There are tons of great charter schools in New York and Connecticut going above and beyond for their students. This means staving off the summer slide, either with an extended year or a robust program to keep their students engaged in these summer months. The NYC Autism Charter School is the only charter in the state serving exclusively children with autism. Learn more about how their incredible year-round program is helping students and families.
For the New York Center for Autism Charter School, there is no summer vacation when it comes to making sure its students get all of the instruction they need.
“We serve students on the moderate to severe end of the autism spectrum. With that comes the need for a summer session. Without instruction year-round, these kids would regress,” said Executive Director Julie Fisher.
First opened in 2005, the NYC Autism Charter School is one of the more unique charters in New York State – the only charter devoted to exclusively serving children with autism. With an enrollment of only 32 students, the ungraded school – meaning no grade levels – has students from ages 5 to 21. The Harlem charter has a 12-month program, which has proved crucial in helping its students develop.
“It is critical for our population,” Fisher said. “We have kids that really require many opportunities to learn sometimes basic skills, and many opportunities to maintain those skills. The thought of being off for a long time is just not realistic.”
Since the school is serving some of the highest-needs students, its academic program relies on family engagement, small class sizes and consistent instruction to make sure the children receive a high quality education and individualized attention. Working through the summer and constantly lending support to families is something the school welcomes in making sure all of their students succeed. In addition to traditional coursework, the school focuses on taking steps to prepare students for life beyond the classroom.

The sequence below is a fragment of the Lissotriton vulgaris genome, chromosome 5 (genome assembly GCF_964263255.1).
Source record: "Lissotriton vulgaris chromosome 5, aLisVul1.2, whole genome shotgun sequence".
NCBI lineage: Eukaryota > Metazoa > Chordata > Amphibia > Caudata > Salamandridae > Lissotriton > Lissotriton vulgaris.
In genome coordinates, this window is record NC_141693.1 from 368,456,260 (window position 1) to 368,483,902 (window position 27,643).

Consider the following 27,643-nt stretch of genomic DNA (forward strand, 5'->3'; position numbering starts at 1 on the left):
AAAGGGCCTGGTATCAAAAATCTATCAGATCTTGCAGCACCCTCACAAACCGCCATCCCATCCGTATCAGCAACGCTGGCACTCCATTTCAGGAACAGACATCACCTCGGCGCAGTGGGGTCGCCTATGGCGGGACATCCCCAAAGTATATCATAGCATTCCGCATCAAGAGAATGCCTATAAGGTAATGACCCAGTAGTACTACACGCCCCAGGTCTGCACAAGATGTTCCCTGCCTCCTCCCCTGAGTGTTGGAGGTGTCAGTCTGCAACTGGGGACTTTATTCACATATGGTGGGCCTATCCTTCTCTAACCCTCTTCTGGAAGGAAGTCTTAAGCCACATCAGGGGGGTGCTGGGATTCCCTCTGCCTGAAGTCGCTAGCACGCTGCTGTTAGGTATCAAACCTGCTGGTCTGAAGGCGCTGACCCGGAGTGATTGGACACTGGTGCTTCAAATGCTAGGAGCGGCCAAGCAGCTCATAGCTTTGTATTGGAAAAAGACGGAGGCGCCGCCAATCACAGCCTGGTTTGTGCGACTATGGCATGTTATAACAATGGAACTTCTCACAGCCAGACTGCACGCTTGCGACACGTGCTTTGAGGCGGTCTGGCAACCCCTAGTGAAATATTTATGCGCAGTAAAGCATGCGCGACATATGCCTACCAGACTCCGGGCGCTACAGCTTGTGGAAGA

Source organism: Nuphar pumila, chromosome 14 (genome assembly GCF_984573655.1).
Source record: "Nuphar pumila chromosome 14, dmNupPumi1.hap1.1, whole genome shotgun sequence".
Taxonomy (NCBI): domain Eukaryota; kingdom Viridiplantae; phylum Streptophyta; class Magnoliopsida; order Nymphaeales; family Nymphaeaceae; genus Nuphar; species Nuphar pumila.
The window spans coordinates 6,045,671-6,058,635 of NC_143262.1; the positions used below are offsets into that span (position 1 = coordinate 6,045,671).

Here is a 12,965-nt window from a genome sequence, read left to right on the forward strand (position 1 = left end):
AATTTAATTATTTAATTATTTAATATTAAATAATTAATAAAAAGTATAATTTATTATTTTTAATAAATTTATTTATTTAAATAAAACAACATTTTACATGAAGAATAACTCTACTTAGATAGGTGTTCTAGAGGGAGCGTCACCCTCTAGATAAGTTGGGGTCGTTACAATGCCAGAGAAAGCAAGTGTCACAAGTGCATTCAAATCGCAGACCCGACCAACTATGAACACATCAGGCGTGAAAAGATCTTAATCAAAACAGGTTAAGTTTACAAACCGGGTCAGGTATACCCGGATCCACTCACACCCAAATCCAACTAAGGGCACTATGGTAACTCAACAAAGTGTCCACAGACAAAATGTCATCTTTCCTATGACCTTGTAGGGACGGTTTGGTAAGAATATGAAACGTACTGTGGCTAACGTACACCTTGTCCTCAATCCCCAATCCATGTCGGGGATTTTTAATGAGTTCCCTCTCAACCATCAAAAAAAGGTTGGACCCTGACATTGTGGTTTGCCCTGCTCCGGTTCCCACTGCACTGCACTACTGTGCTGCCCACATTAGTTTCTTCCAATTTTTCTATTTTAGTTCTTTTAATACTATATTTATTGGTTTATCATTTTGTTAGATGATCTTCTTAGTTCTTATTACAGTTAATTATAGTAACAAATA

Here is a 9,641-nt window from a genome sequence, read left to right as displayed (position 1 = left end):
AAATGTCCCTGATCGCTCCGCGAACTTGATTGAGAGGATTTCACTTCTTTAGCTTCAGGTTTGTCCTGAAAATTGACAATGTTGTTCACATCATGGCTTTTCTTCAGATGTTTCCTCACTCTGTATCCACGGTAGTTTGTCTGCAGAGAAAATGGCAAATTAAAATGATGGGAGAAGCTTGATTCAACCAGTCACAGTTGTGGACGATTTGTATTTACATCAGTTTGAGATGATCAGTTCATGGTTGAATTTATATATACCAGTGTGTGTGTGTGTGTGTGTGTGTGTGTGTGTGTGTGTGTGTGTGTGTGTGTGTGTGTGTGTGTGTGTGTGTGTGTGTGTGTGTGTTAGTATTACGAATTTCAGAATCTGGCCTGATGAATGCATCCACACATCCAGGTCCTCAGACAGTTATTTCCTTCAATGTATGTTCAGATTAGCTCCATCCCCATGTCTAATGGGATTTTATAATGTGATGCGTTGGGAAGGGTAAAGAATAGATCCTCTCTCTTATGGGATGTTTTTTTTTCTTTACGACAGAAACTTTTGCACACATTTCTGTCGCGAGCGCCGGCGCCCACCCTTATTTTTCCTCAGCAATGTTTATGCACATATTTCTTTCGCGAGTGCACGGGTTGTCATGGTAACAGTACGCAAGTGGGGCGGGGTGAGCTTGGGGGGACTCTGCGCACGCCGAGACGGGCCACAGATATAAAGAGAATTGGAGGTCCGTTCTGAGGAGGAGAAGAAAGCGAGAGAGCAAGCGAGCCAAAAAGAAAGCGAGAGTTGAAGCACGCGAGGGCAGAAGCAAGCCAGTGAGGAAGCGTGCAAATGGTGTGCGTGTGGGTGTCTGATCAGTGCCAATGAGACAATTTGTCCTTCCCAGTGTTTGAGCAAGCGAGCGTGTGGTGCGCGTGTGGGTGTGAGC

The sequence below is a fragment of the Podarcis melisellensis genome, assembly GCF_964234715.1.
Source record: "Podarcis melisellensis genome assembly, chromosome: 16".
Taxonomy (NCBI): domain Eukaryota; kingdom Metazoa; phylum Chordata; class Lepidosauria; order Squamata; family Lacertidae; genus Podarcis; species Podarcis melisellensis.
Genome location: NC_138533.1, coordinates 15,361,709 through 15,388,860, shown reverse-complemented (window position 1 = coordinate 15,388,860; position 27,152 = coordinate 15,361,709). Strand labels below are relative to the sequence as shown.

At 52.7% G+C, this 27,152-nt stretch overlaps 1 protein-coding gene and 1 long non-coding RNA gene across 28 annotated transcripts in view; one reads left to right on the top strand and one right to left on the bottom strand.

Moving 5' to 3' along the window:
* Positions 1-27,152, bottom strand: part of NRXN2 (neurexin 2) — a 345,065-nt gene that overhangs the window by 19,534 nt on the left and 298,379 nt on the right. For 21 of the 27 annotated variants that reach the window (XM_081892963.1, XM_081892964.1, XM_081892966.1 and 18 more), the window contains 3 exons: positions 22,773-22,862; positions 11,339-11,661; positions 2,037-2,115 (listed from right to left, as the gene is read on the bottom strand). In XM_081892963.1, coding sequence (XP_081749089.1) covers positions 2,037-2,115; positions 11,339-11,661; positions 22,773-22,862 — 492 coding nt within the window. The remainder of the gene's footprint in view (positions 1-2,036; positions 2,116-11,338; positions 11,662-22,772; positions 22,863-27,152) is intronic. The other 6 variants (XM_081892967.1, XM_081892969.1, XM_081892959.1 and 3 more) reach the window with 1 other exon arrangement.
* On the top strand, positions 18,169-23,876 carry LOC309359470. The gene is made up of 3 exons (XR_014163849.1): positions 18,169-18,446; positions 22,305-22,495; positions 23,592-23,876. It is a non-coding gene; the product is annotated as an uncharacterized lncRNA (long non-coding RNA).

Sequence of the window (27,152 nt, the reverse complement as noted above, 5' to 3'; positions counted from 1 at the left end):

“Autism doesn’t stop at 2:45 when we dismiss. Parents have the biggest challenge on their hands each day. Most parents are very eager for any help and support they can get when they see how involved we are and how many tools we give them,” Fisher said.
A dedicated staff puts families first to make sure each student can reach the best outcome. They work with parents to find where students have their strengths and areas that need the most support. To make sure the students are making gains, big or small, the staff will even do home visits to lend support and check on progress. The school holds monthly meetings with families and provides parent training.
Fisher describes students who can have a host of challenges, from only eating one food to having a fear of getting a haircut. The staff works with students to get past these issues. The school also teaches kids life skills, like how to use a debit card and shop, how to use a fitness facility, and even sets students up with work internships.
When it comes to summer classes, they shake things up a little bit, sending the students on more field trips. These trips go beyond academic instruction, giving kids a chance to practice skills like ordering their own food for lunch or maintaining proper behavior in a movie theater.
Fisher said, “We do so much life skills instruction behind our walls, but life happens out in the real world and these are opportunities.”
This sort of year-round work has been so successful that the school has a waitlist of 100 students. Since demand is coming from all over the city, NYC Autism is branching out into the Bronx next year with a second school.
“We wanted to have sites in other boroughs so kids can have schools closer to their local community. The Bronx is our first foray into that since we have a high number of applicants there and the community is underserved in many ways,” Fisher explained.
She continued: “Thirty-two students are a drop in the bucket compared to the thousands on the autism spectrum in the New York City school system. Every moment we have with students is a chance for them to learn something. We can’t waste that, and we’re excited to bring this opportunity to more children.”